Today was ride #12, 253 miles total. About 203 miles this week.

Friday, August 13, 2010

temperature does a lot!

OK, I have to confess that yesterday I didn't ride. I was supposed to do a flat 50, but I worked on my novel, instead. I don't think I'll be able to make it up, but I could tell that my body just needed a little down time.

Today's ride was fabulous. You HAVE to do this: get up early (5am) and drive out to Mosier (65 minutes). Park near the totem pole, past the ice cream shop... (It's a great town!) Go east on Rt. 30. The first 6 miles are basically uphill to Rowena Lookout, which is as beautiful as Crown Point. And you have exquisite views of the Columbia on your left, as your companions. And then the downhill is quite lovely. Just a little leaning with the hips, and the turns felt like luge (although I have no idea what that feels like...)

Riding through The Dalles isn't much fun. You just go through downtown, and then, after 20 miles, there's 15 miles uphill through rolling wheat fields, past an old, abandoned farm, under views of Mt. Hood and Mt. Adams. That's the Emerson Loop, except when you turn back toward TD, there's a gentle downhill for miles. Coasting along at 21 mph, I felt like a real cyclist, that is until the border collie came out of nowhere and kept up with me. Yikes! Luckily, it didn't try to grab my wheel.

Anyway, the whole trip back was great--no wind--which those of you who have ridden in the Gorge know that is unheard of. Especially on Friday, the 13th.

There are so many things to think about when you're on the cycle for 5 hours: keeping the front wheel steady, figuring out how to deal with 20 degrees more heat, how long is that hill? Well, there are other things, like the sorrow I sense in my chiropractor these days; like the surprise of discovering that my dogsitter, whom I've known for 20 years, died in April and I knew nothing about it (and feel so badly that I did not help or say goodbye); and like figuring out words or twists in my novel. When I get bored with my thinking or need a boost, I turn on my speakers with the iPod inside; the "exercise" playlist gets me going. It's a blast to have music blaring when I'm trudging up a hill.

And it was just plain beautiful today. What a gift. At the end of the day I even got to see the driveway being put into our Mosier land. It's amazing to see a dream become reality.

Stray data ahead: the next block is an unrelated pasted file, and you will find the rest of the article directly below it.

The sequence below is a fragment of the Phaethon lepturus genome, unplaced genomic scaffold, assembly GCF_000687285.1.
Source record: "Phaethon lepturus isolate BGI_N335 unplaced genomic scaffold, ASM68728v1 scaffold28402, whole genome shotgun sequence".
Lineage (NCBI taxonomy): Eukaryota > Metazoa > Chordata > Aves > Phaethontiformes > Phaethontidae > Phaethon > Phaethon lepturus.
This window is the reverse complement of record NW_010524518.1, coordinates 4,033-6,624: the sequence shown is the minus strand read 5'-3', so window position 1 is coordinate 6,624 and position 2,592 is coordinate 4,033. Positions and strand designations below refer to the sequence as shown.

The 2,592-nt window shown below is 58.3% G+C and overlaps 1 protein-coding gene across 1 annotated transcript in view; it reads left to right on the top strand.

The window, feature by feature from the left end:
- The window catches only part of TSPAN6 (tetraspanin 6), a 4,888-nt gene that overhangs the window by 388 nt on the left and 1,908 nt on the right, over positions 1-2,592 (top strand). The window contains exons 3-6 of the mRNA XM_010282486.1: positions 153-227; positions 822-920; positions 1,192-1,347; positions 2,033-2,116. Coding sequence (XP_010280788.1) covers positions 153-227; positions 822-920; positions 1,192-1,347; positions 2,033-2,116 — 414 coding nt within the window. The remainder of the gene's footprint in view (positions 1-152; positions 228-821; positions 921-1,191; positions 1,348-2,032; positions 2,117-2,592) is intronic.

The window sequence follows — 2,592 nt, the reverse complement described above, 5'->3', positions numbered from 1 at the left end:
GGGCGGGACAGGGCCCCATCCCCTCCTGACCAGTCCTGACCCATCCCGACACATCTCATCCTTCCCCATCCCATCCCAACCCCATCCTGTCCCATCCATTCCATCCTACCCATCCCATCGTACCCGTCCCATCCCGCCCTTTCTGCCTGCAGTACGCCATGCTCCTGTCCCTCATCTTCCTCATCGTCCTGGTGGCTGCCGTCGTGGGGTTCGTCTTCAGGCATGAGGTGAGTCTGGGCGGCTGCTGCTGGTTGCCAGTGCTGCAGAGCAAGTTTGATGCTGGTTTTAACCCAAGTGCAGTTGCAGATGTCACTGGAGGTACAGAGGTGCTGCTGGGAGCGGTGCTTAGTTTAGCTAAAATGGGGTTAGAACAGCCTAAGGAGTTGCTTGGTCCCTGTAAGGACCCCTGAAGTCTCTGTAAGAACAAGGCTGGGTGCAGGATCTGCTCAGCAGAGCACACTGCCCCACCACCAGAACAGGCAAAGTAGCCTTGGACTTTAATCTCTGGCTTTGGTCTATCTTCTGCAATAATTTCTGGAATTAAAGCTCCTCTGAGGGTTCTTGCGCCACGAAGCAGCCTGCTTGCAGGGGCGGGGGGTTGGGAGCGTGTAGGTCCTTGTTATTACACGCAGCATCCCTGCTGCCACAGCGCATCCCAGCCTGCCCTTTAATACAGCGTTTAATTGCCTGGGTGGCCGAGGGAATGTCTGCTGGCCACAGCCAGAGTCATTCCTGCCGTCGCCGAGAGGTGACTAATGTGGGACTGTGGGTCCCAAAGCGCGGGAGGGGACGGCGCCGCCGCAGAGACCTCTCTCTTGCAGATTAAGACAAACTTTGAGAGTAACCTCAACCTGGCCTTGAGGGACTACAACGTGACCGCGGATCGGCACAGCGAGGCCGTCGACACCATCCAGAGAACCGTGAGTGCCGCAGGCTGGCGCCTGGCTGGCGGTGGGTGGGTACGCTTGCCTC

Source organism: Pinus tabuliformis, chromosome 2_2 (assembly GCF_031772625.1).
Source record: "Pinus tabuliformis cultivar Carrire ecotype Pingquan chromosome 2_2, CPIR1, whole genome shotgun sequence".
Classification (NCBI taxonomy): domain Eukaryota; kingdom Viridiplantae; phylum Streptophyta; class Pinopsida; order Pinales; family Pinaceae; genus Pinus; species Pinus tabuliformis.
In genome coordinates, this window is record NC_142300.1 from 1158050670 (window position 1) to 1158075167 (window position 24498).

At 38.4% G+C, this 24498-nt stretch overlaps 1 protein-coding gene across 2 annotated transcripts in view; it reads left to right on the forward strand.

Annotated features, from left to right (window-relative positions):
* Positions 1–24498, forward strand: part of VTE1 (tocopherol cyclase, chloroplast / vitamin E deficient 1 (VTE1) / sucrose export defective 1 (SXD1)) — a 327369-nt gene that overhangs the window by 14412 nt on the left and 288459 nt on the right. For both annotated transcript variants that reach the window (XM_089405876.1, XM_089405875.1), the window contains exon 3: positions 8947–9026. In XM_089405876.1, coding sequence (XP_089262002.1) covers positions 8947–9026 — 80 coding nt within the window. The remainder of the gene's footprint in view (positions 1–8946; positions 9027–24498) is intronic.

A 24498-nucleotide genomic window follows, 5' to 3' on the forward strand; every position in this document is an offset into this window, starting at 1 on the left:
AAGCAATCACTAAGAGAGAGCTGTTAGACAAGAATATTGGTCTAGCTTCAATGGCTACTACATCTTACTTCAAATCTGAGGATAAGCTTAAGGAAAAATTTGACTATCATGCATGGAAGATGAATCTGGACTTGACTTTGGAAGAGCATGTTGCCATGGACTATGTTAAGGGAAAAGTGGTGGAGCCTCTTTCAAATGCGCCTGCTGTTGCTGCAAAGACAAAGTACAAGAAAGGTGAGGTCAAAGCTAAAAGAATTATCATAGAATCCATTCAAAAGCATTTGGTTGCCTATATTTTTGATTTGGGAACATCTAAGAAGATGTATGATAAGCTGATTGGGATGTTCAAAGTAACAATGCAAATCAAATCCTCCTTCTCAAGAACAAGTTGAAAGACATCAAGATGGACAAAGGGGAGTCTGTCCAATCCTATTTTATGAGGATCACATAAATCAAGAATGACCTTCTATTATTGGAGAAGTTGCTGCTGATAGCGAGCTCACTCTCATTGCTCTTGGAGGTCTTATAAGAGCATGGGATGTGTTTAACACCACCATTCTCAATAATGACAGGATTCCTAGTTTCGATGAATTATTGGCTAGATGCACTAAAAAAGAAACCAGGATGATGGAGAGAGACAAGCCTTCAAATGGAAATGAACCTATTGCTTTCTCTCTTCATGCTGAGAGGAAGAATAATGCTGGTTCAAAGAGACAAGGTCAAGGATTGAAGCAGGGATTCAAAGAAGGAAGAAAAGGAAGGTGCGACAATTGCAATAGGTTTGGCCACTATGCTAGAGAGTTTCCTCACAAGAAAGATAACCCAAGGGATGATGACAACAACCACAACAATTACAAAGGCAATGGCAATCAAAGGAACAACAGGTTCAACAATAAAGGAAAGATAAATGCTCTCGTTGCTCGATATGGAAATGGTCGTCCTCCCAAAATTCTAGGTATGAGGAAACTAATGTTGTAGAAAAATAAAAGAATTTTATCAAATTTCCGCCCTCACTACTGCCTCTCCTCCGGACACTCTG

Wednesday, August 11, 2010


You know you have a pal when she makes room in her day between babysitters/kids, errands, and grading papers to ride with you up treacherous terrain. Such is my friend, Amanda.

(Gosh, I look goofy!!)
Well, she is a hill-machine!! She blew up Rt. 213. Cars could barely keep up. 
And on the way back, the sky opened up to show the beauty of a crisp Oregon day. Glorious. (rides #9 & 10).
Tomorrow I want to do a flat 50, if anyone wants to come along. On Friday, early in the morning, I'll drive to Mosier and do a stunning ride along the Columbia, through The Dalles, up into the rolling wheat fields and back, (against the force of the wind...). Y'all come!

ride #8

Yesterday I stretched along the waterfront. The clouds never burnt off, so it was yet another cool ride, which is great. This weekend is supposed to be warm, and with long rides ahead, that's not a great thing...

My friend and CCC colleague, Amanda Coffey, with whom I'm riding to school today, shared the following link. For anyone who loves biking and loves this earth, the next 5-minute animation is soooo worth it:
Thoughts on My Bike...

Those watercolors really capture the carefree, thoughtful, magic passage on a bike.
More later...

Monday, August 9, 2010

downhill both ways

Before I went out to Estacada to start a lovely ride, I had a lovely time riding with Cheryl on her route to work. (see photo).

About 2 minutes later, I ran into Mat Coffey, on his way to work. What fun to live in such a small city.

So, the ride from Estacada along the Clackamas River is one of the only rides I know that feels as though you're riding downhill both ways. Honest. This is my fourth time riding it, and all 4 have started out soggy. Lots of mist. OK, well, there are a couple of hills, at both ends of the ride (it's an out-and-back.) The one closest to Estacada is about 2-3 miles long, and just a slog, but otherwise, it feels like downhill all the way, baby. And then, there's the river the whole way. Then, there are osprey and eagles. Occasionally there are people cheering you on. Living in Oregon we're thick in beauty.